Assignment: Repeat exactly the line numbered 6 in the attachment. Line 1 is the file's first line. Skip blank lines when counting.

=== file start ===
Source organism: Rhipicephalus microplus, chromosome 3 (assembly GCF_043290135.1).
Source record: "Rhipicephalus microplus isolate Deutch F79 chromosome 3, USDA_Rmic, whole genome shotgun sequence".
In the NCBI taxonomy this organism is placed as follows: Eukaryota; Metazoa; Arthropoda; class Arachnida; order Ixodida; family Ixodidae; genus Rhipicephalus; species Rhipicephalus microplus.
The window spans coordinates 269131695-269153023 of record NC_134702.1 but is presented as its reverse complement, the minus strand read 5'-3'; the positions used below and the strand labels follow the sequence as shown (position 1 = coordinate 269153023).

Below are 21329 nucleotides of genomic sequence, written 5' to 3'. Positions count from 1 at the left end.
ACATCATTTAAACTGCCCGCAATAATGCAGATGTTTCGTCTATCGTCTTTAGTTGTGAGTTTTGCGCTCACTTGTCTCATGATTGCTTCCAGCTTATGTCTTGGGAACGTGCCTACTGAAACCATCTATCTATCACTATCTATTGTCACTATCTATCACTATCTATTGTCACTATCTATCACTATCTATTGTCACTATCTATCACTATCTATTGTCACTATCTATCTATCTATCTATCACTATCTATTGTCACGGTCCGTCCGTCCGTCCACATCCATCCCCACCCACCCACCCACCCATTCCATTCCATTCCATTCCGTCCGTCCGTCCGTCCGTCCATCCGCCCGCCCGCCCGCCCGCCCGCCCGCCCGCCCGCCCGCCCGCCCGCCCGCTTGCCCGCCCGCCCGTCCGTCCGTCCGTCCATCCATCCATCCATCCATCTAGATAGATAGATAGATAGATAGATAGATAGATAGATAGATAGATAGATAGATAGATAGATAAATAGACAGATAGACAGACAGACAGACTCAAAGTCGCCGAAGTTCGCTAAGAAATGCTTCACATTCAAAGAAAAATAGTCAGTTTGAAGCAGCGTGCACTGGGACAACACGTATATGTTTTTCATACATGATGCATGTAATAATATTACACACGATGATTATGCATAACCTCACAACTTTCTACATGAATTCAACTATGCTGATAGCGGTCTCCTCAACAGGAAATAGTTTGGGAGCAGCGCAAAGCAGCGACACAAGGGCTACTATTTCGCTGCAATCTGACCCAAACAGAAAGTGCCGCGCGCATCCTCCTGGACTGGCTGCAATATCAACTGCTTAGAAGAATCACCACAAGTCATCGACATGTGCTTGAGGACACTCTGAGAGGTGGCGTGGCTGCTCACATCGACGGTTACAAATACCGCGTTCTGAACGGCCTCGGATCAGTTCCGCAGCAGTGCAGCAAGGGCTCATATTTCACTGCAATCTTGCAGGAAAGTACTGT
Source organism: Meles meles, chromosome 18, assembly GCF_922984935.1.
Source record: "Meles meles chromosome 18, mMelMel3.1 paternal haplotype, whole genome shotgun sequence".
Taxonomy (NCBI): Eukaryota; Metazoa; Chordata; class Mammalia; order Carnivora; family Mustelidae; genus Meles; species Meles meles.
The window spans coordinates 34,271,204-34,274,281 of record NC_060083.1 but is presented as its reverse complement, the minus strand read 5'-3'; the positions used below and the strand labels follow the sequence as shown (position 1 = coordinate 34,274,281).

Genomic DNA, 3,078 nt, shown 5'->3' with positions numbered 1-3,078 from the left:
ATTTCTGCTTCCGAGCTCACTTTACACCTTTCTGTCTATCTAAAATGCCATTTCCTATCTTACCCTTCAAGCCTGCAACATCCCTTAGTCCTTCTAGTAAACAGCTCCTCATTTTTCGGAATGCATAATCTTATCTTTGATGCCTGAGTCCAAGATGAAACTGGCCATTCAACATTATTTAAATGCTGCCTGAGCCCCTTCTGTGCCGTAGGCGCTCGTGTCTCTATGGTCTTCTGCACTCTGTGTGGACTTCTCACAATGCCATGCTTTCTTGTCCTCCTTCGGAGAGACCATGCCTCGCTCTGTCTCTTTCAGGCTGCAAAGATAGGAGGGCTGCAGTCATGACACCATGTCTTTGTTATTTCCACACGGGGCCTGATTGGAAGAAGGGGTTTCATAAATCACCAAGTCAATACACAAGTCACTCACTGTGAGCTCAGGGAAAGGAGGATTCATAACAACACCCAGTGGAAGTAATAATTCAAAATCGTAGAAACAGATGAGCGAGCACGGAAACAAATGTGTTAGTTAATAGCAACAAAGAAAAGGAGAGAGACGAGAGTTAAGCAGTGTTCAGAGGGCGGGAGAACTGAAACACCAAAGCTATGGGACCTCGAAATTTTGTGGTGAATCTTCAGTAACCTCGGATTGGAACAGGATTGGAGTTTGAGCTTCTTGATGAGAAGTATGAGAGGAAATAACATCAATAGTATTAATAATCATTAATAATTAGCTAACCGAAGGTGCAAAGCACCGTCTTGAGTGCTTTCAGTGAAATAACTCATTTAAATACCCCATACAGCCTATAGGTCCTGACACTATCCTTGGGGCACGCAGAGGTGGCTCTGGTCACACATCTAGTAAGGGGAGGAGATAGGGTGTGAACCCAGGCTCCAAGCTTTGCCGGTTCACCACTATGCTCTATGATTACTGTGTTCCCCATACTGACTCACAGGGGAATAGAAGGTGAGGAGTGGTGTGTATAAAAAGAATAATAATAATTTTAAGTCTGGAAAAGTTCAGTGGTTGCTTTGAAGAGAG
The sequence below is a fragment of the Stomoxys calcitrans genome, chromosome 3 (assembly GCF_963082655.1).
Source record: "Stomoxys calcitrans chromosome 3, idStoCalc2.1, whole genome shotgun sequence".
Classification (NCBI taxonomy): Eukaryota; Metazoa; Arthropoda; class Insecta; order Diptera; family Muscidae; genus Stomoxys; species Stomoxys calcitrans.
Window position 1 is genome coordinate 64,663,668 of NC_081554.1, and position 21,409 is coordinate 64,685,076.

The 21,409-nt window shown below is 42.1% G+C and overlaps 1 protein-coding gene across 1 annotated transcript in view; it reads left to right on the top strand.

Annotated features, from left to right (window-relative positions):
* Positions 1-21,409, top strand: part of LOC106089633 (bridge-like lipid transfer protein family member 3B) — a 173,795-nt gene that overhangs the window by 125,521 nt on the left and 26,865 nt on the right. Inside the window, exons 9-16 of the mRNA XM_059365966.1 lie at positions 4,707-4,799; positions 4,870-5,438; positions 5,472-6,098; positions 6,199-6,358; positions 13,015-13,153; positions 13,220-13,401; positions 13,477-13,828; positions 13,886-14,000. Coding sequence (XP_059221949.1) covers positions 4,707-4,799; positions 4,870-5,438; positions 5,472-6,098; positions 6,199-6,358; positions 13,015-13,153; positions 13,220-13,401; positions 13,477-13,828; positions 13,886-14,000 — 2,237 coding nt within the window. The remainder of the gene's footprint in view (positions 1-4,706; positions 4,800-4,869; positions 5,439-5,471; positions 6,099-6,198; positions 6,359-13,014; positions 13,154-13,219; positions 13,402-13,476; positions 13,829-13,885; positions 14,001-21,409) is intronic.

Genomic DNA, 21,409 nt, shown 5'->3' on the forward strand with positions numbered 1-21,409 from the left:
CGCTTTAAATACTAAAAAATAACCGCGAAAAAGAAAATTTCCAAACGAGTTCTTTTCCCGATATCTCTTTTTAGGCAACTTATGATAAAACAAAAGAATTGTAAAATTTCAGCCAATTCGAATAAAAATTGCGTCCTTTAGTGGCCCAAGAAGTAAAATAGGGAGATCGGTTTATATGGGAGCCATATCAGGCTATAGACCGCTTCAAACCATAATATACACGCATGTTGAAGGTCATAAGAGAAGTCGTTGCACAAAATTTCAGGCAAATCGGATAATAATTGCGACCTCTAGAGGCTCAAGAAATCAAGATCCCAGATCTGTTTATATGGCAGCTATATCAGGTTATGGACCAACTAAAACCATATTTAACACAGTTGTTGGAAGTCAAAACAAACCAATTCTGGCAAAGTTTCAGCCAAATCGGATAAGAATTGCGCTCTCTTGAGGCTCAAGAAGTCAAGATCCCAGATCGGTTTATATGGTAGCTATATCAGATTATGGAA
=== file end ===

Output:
ACATCATTTAAACTGCCCGCAATAATGCAGATGTTTCGTCTATCGTCTTTAGTTGTGAGTTTTGCGCTCACTTGTCTCATGATTGCTTCCAGCTTATGTCTTGGGAACGTGCCTACTGAAACCATCTATCTATCACTATCTATTGTCACTATCTATCACTATCTATTGTCACTATCTATCACTATCTATTGTCACTATCTATCACTATCTATTGTCACTATCTATCTATCTATCTATCACTATCTATTGTCACGGTCCGTCCGTCCGTCCACATCCATCCCCACCCACCCACCCACCCATTCCATTCCATTCCATTCCGTCCGTCCGTCCGTCCGTCCATCCGCCCGCCCGCCCGCCCGCCCGCCCGCCCGCCCGCCCGCCCGCCCGCCCGCTTGCCCGCCCGCCCGTCCGTCCGTCCGTCCATCCATCCATCCATCCATCTAGATAGATAGATAGATAGATAGATAGATAGATAGATAGATAGATAGATAGATAGATAGATAAATAGACAGATAGACAGACAGACAGACTCAAAGTCGCCGAAGTTCGCTAAGAAATGCTTCACATTCAAAGAAAAATAGTCAGTTTGAAGCAGCGTGCACTGGGACAACACGTATATGTTTTTCATACATGATGCATGTAATAATATTACACACGATGATTATGCATAACCTCACAACTTTCTACATGAATTCAACTATGCTGATAGCGGTCTCCTCAACAGGAAATAGTTTGGGAGCAGCGCAAAGCAGCGACACAAGGGCTACTATTTCGCTGCAATCTGACCCAAACAGAAAGTGCCGCGCGCATCCTCCTGGACTGGCTGCAATATCAACTGCTTAGAAGAATCACCACAAGTCATCGACATGTGCTTGAGGACACTCTGAGAGGTGGCGTGGCTGCTCACATCGACGGTTACAAATACCGCGTTCTGAACGGCCTCGGATCAGTTCCGCAGCAGTGCAGCAAGGGCTCATATTTCACTGCAATCTTGCAGGAAAGTACTGT